The Bull Market is Now Officially Over

by John Galt
September 10, 2016 22:20 ET

Before I go into any great details as to why I think this horrid bull market is over, albeit horrid only because it is Federal Reserve purchased and promoted bull, I wish to review the markets at the end of trading this past Friday, September 9 (courtesy of the Wall Street Journal).

090916_usstock_market_jgfla

How bad was it really?

-NYSE down ratio of 13:1 on 4.3 billion shares
-Nasdaq down radio 6:1 on 2.18 billion shares meaning it could have been worse
-Dow Transports down 254 points or 3.15%
-KBW Banking index down 1.01%
-HGX Housing index down 4%

And some of the ugliness said the real story in charts.

The IBB was once the speculative sweetheart and it barfed a nice 3.26% hairball:

ibb_090916_9mo_jgfla

Meanwhile the Philadelphia Semiconductor Index (SOX) also barfed up another one down 3.66%:

sox_090916_9mo_jgfla

One of the two bellwethers followed in these pages finally started a decisive move after the release of the iPhone 7 which turned into a disaster as far as the AAPL stock price:

aapl_090916_9mo_jgfla

Lastly, gold and gold stocks have sent that deflationary red flare up into the evening sky but it will be interesting to see if any central banksters know how to deal with it:

gold_090916_9mo_jgfla

So do these charts indicate the end of the bull market in and of themselves?

No.

I listen, watch, and read a lot of material. Some of which I relay here to my readers, most of which I assume my audience has enough ability to find and discern on their own.

One of the radio shows I try to listen to for sentiment indicators are two nice stock brokers from the Miami area who take calls from little old ladies and retirees who ask if they should buy or sell stocks, etc. As with previous declines, what do I hear on Friday? “Should I increase my holdings now” or “is this a good time to average up” and of course, my favorite, “shouldn’t the market continue to higher highs because of the election so shouldn’t I double down on my investments?” God bless those souls. They are the same hosts who insisted that Citigroup was a buy at 14, Wachovia at 10, and Washington Mutual would never go to zero. Yet the crash of 2008-2009 didn’t teach anyone a thing.

Need further proof?

On Saturday morning I went out for my bi-weekly haircut. Curiously, I was listening to the banter between a young lady who was cutting a gentleman’s hair and the subject of the stock market came up. What was the gist of this? To paraphrase, “This is the time, if you know what you are doing you can become a millionaire easily.” Another parent piped up and said, “Yeah, and my kid’s math teacher is teaching kids math by using the stock market but she’s using her portfolio as part of the lesson.”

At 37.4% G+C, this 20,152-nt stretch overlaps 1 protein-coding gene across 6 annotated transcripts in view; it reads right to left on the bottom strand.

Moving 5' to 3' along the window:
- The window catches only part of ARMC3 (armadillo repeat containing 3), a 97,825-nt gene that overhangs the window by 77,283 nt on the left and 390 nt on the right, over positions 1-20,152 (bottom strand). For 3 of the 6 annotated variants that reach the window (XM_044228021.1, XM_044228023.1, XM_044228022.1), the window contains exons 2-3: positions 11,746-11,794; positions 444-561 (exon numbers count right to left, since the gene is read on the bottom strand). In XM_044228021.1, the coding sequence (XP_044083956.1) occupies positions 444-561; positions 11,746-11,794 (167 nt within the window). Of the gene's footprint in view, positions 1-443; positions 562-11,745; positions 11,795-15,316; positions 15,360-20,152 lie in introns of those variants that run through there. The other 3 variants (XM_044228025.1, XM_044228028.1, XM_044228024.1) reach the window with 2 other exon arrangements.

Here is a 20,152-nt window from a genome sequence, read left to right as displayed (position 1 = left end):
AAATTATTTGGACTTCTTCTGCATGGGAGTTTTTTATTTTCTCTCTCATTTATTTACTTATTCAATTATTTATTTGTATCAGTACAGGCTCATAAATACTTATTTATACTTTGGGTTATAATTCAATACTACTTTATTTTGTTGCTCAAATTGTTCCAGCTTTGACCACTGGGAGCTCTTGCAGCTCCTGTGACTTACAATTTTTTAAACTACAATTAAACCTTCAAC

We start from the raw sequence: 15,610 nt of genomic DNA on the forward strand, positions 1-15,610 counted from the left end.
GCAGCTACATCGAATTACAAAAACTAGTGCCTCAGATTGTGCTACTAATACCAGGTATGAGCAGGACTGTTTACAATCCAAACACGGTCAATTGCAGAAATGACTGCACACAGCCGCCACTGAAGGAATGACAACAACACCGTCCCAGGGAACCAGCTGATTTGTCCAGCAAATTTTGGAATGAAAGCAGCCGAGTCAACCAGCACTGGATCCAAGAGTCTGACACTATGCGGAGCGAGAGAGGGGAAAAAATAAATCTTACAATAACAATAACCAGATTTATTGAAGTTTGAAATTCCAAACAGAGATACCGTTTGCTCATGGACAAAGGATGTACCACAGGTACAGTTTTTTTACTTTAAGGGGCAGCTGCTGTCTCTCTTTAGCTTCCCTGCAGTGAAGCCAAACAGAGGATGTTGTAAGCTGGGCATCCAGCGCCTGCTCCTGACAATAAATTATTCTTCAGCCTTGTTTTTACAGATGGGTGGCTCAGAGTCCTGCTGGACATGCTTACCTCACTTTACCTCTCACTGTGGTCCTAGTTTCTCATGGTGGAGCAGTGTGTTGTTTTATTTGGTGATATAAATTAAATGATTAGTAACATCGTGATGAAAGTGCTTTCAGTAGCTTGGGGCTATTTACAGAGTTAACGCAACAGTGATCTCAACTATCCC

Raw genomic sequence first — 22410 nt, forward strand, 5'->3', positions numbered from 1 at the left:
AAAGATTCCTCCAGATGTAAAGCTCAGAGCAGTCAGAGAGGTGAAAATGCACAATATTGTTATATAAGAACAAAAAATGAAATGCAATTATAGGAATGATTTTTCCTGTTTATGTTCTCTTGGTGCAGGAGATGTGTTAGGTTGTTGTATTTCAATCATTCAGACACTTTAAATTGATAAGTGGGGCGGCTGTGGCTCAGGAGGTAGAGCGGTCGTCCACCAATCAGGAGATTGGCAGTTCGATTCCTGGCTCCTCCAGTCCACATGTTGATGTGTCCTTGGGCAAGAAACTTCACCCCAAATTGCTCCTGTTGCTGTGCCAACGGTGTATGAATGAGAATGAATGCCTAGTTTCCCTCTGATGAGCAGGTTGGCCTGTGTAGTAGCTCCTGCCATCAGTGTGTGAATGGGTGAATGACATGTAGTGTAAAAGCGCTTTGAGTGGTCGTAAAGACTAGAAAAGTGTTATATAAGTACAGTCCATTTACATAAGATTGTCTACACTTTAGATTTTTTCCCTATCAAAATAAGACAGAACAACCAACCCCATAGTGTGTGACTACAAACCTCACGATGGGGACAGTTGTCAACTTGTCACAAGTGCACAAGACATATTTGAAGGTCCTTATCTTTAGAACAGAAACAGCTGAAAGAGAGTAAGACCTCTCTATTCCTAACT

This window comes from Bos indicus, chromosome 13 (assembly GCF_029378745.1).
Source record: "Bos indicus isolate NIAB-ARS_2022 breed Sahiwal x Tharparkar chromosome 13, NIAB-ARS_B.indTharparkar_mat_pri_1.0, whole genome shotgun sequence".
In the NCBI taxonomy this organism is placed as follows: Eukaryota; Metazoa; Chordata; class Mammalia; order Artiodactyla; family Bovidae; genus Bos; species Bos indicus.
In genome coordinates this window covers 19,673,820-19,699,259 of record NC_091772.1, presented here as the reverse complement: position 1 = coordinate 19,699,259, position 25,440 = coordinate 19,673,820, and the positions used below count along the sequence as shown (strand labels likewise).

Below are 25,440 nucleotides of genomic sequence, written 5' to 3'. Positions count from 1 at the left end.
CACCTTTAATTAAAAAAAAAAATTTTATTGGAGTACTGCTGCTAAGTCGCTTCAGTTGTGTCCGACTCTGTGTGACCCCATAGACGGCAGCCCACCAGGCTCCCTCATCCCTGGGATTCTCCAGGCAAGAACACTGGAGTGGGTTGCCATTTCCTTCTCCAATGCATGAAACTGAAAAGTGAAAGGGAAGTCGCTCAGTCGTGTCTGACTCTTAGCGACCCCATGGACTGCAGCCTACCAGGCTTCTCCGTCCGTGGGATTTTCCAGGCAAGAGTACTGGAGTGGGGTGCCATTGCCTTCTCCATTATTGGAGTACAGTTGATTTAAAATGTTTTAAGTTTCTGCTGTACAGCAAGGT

That in and of itself is not alarming until one reflects on history. On the 1999-2000 dot.com disaster. On the 2006-2007 “hey, we had all best learn how to flip houses” insanity which is happening again as I type this. But I have overheard this manic talk from truck drivers, salesmen, an electronics technician, and worse, discussions at grocery stores while in line to check out.

Ugh.

The common theme?

They all believe that this is a can’t lose proposition because the Federal Government and Federal Reserve bailed everyone out last time so they will have to again.

Welcome back to the insanity.

I hereby declare the Federal Reserve Bull Market initiated in March of 2009 dead as of September 9, 2016. The next correction will be brutal, harsh, and quite destructive for the inexperienced.

20-27% is the downside risk in the immediate term. But there is a much darker possibility which many dismiss.

It would appear markets are in the midst of the end of an 18 year cyclical bear which has one more trip to the downside within it, and barring a major intervention by the central banksters or world war, a retest of the S&P cash price of 666 is not to insane a possibility. I think however that once the S&P 500 crosses the 1000 mark the Fed will intervene but only time, and this upcoming election will tell. If the Fed actually allows the cycle to naturally complete a real bull market, not the phony one we have just experienced will emerge in 2018 and probably take the markets to real all new historic highs. But beware of what happens should the Fed indeed stop the decline and start buying equities as that destabilization of what’s left of our capitalist system will only create a new perverse Japanization of our dying nation. Thus prepare for not only stock, but commodity, bond, and currency price distortions.

How would you like your bull cooked, medium rare perhaps?

steak_on_grill

2 Comments on "The Bull Market is Now Officially Over"

  1. Notice bitcoin is missing from your charts. Whats going on there?

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